A Closer Look at the Dow Theory and How to Use in the Market
The pandemic of Coronavirus has not only affected people’s health, but it has also destabilized the global economy. The result is consistent volatility in the stock market. On the one hand, such an unsteady setup equates to high risks.
However, any successful trader acknowledges that with the right strategy, it is possible to take advantage of a volatile market and record significant profits.
One of the oldest and most effective trading strategies is the Dow Theory.
What is Dow Theory?
Dow Theory is a technical analysis structure introduced by Dow – the founder of Wall Street Journal and Dow Jones & Company. This theorist was part of the intellects that brought forth the Dow Jones Transportation Index (DJT) and Dow Jones Industrial Average (DJIA).
The Dow Theory focuses on the behavior of market trends. With this trend-watching system, one buys when the market records a rising trend and sells when it’s going down.
While the Dow theory focused on the Dow Jones Industrial Average, you can use it in all types of markets. The most recent example of it in action was in 2017 when the price of Bitcoin was going through the roof.
What is the Rationale of the Dow Theory?
With reference to the two indices monitored in the Dow Theory, a ‘buy’ or ‘sell’ signal is generated when the transport stocks as well as the broader market are moving in a similar direction.
Divergence in the direction of the two entities will probably result in a change in trend.
The rationale behind the application of this market-watching framework is that economic growth increases the demand for transport services.
The demand results from companies shipping a larger amount of raw materials and finished goods. As such, gains recorded by industrial firms ought to be mirrored by a rise in the value of transport shares.
If the transport stocks fail to confirm a similar trend in the broader market, it probably means that the trend is unsustainable or it’s about to change.
How do your Trade with the Dow Theory?
The Dow Theory operates on six key assumptions. Let’s explain them all.
1. The market considers all the relevant details
A look at the prices of individual stocks and indices proves that markets have a way of taking into account all the relevant information from the past, present, and future.
The considered details cover all influential factors including inflation, upcoming earnings call, risks associated with the prevalent events, interest rates, and even the perspective of traders.
As such, only the unknown details regarding certain events and the resultant risks can cause changes in market prices.
→ Other Key Indicator that Matter to Traders
2. The market comprises 3 trends
It is uncommon for markets to move in a single line. Starting from the largest to the smallest, the trends that make up the market are primary, secondary, and minor.
The primary, secondary, and minor trends usually last for over a year, 3 weeks to 3 months, and less than 3 weeks respectively.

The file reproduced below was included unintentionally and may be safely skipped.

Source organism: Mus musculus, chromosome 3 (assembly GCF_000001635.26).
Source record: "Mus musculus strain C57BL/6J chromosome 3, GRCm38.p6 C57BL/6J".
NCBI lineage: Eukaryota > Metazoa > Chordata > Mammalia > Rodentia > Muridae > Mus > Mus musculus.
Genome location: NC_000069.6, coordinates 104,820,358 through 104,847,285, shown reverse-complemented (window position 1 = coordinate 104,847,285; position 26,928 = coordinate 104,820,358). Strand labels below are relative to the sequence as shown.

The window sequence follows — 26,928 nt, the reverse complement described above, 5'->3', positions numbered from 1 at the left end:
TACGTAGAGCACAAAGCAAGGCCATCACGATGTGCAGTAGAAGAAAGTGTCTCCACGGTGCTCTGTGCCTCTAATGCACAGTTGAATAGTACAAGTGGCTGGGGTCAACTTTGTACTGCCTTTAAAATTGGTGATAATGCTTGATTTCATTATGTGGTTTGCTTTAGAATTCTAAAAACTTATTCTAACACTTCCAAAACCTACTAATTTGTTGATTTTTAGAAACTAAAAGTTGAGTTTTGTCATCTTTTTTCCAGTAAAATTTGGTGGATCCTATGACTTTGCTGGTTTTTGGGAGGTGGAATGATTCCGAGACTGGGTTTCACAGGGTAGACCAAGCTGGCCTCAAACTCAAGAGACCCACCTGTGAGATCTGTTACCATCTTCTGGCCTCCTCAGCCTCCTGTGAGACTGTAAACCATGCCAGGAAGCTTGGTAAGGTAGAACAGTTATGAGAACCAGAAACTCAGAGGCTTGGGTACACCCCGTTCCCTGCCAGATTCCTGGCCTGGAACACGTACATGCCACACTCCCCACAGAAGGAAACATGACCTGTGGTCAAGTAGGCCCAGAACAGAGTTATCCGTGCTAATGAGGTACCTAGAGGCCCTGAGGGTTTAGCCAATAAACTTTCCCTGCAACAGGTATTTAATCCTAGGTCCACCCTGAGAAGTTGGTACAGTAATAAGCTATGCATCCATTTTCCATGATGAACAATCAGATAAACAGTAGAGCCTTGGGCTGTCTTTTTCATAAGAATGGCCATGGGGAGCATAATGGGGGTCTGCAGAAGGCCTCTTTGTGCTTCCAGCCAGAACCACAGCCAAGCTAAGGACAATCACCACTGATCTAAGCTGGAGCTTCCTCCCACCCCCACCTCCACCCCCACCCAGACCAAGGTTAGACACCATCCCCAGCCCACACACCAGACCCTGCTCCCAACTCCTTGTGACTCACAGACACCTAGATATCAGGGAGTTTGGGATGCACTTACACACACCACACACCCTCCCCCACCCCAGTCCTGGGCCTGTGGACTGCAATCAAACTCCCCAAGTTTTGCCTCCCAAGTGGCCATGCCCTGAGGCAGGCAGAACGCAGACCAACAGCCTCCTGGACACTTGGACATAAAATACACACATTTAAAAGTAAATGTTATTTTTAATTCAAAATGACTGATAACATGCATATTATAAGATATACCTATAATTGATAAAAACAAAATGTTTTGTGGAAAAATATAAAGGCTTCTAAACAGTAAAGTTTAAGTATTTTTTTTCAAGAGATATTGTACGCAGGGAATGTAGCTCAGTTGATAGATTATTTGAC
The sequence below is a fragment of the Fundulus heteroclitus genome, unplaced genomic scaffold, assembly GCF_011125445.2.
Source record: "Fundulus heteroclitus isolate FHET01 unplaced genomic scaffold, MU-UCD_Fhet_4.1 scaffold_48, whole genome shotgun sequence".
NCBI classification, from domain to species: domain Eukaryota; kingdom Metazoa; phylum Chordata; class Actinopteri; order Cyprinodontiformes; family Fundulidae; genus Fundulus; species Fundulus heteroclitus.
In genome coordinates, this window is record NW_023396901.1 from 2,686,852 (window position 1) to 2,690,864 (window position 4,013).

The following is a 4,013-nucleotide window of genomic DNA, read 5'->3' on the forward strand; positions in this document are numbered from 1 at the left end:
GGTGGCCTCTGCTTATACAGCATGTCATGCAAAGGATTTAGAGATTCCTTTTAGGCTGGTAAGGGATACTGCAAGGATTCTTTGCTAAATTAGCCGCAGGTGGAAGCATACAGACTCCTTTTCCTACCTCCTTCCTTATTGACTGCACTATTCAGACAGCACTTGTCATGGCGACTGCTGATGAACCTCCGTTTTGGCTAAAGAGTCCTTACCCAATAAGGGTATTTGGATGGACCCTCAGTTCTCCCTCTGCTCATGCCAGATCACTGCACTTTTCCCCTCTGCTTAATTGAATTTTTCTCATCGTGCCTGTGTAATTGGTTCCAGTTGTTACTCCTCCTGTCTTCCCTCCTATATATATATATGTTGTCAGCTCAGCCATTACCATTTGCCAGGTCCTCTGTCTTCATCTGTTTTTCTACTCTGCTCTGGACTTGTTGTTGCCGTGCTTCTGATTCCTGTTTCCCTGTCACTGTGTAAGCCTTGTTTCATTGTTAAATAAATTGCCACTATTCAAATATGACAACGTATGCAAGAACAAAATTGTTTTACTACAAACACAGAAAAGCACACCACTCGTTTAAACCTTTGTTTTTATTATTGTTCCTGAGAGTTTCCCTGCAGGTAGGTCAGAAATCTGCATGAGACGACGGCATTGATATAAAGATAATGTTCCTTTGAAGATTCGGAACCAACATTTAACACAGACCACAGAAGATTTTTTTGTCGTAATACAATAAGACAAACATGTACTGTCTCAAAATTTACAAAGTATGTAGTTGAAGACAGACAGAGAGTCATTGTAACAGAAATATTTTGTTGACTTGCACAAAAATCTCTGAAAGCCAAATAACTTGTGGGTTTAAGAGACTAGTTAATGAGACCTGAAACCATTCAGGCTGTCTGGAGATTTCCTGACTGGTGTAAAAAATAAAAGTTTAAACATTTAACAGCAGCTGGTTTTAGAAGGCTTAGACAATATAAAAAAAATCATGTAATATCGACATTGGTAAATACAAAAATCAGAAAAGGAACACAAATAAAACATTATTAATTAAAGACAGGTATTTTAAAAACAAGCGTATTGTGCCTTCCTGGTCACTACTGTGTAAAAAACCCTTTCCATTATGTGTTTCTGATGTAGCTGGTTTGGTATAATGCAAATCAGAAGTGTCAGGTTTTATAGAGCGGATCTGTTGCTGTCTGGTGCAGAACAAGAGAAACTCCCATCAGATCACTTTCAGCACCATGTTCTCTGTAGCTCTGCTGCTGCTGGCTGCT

3. Primary trends have 3 phases
Accumulation phase: It marks the beginning of the price’s upward movement. Experienced traders usually enter the market at this point.
Mass Participation Phase: At this stage, the business environment has improved. An aspect that suppresses any negative feelings about the markets. As good news continues to emerge, more traders enter the markets thus the prices increase further.
In a typical scenario, this phase is the longest and records the most price movements.
Excess Phase: at this point, the markets have recorded notable gains due to the increasing number of traders entering the markets. As the price movements begin to slow down, the experienced traders begin to sell.
4. A market index must confirm the other and vice versa
Important changes are reported only when Dow Industrial and Dow Transports, the two main original indices, agree.
If, on the other hand, one is in a downward trend and the other is starting a primary upward trend, you should be careful: new general trends may not start.
5. Volumes are crucial in confirming a trend
The term ‘volume’ refers to the number of traded shares. Indeed, it is the secondary measure of confirming a new trend. This means that if the market prices move in a similar direction as the trend, the volume will increase.
Likewise, volume is bound to decrease if the prices move against the trend.
6. A trend is considered to be prevalent until the emergence of a clear reversal
A trader should only consider the trend to have changed if there is substantial evidence that it has reversed.
Is the Dow Theory Still Applicable Today?
Critics of the Dow Theory have asserted that the model is inapplicable in today’s world since the market is dominated by banks and other entities in the service industry.
From this reasoning, such companies do not rely heavily on the transportation sector; an aspect that renders transport indices less influential.
Even though this argument is rational, the Dow Theory remains to be popular and applicable. Additionally, it is the basis of the technical analysis! And the accuracy of the technical analysis has proven that the applicability Dow Theory is also undisputable.
Even though today’s world has an influential service industry, it is impossible to disregard transportation indices and stocks. This is substantiated by the applicability of the Dow Theory.
This trend-watching framework allows traders to buy when the markets are on a rising trend and sell when it is confirmed that the trend has reversed.